Keep it simple: Livingstone education dean gets Finnish child development crash course

Published 12:05 am Sunday, June 25, 2023

SALISBURY — Finland’s early childhood development model is regarded as one of the world’s best, so to determine what makes it successful, a Livingstone professor visited for 10 days.

What she found was actually quite simple.

Dr. Tarsha Reid is dean of education, psychology and social work. Last month, she traveled to Finland with 10 representatives from other historically black colleges and universities.

“We were there to observe their early childhood development program,” Reid said. “In Finland, they have (one of the) best (early childhood development programs) in the world, and we went to observe why that is.”

As an instructor of future academic leaders, Reid was there on a mission.

“I wanted to see what I could bring back to teach my educators,” Reid said. “What is it that they are doing that is allowing their students to excel.”

Reid pointed out several discernible differences between the U.S. and Finnish models.

“They are doing what we used to do in the ’80s — simplicity,” Reid said.

Reid indicated that Finnish parents could choose from multiple early childhood education outlets for their one-year-old children after parental leave expires. Thanks to government subsidies, no one is denied a spot in a daycare facility, either.

The structure of their classroom is also different. Reid explained that daycare facilities are mainly held outdoors.

“There is a Finnish saying that there is no such thing as bad weather, only bad clothing,” Reid said.

Finnish students also start traditional schooling later, starting pre-kindergarten or “pre-K” around six years old.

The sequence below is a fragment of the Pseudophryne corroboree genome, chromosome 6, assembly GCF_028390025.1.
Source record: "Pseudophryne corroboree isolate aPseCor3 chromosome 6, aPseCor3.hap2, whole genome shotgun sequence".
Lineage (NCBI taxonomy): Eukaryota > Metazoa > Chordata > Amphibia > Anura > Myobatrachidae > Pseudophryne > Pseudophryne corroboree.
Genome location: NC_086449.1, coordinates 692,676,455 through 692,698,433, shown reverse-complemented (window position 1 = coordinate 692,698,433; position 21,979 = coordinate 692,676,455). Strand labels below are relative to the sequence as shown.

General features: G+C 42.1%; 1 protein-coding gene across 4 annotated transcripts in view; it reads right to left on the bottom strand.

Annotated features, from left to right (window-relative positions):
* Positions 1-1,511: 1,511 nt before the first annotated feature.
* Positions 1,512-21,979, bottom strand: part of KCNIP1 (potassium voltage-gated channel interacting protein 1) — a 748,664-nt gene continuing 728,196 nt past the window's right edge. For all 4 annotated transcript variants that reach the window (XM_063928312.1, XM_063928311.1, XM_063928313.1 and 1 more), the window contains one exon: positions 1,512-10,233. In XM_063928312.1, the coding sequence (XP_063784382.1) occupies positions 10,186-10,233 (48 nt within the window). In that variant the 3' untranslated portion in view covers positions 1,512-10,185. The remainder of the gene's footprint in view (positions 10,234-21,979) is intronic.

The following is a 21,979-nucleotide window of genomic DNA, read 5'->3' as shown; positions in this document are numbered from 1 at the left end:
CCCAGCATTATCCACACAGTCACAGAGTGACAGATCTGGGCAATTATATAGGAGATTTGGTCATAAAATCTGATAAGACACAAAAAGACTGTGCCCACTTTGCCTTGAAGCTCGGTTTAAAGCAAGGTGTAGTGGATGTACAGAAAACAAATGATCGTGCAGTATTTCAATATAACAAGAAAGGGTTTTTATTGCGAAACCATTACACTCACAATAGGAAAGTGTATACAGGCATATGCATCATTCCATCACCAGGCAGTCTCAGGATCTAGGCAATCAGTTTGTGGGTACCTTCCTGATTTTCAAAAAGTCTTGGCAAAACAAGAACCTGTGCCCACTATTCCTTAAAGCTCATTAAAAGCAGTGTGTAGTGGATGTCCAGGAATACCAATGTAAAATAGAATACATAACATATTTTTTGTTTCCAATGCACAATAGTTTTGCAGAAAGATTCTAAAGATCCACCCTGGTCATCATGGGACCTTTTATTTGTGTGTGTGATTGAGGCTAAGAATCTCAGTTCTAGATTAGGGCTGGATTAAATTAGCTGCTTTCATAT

“By children going to school later, you don’t have attachment issues that you have when students go to school at a younger age,” Reid said. “In pre-K, they are teaching regular skills for social and emotional learning … lets be friends. Let’s learn how to share. Elaborate your feelings. They are not concentrating heavily on the alphabet or learning numbers. It is more about getting along and understanding each other while learning to be in the same space.”

Reid explained that this directly contrasts with the U.S. model, where by pre-K, there is already a heavy emphasis on numbers and reading.

“If you don’t know your numbers, you’re going to be behind,” Reid said. “(Finland doesn’t) push that.”

The model she saw in Finland reinforced the value of experience.

“Children are learning through play,” Reid said. “They are learning in their environment. They go outside. They may count the trees. That is learning numbers, but you are not sitting there, saying, ‘I need you to write number 1’ or to recite the alphabet.”

Another big difference that Reid observed was an absence of standardized testing until high school.

“In elementary, you are learning without fear of competition, the fear of being grouped and the fear of if I don’t make this score, I will be left behind,” Reid said.

One of the things that Reid found ironic was how much of the Finnish model was based on U.S. research.

“They are looking at the research we have done that we have just not implemented,” Reid said.

As she explored the outdoor facilities, Reid observed children capable of starting fires to make their lunches. In the elementary schools, Reid saw children already being taught vocational skills.

“Young students were using a hand saw and drill press,” Reid said. “They are also taught cooking. We saw a classroom that had kitchen appliances and a washer and dryer. Students are taught how to crochet and sew and make birdhouses.”

Reid and the other participants stayed in a small lodging, not unlike a cabin, for their stay. They chopped wood and made their meals. Reid acknowledged that she was unsuccessful at starting a fire, even after two hours, indicating she wished she had learned how to do it at a young age.

Fully equipped with a new perspective, Reid returned to the U.S. and plans to share it with her students in the coming school year.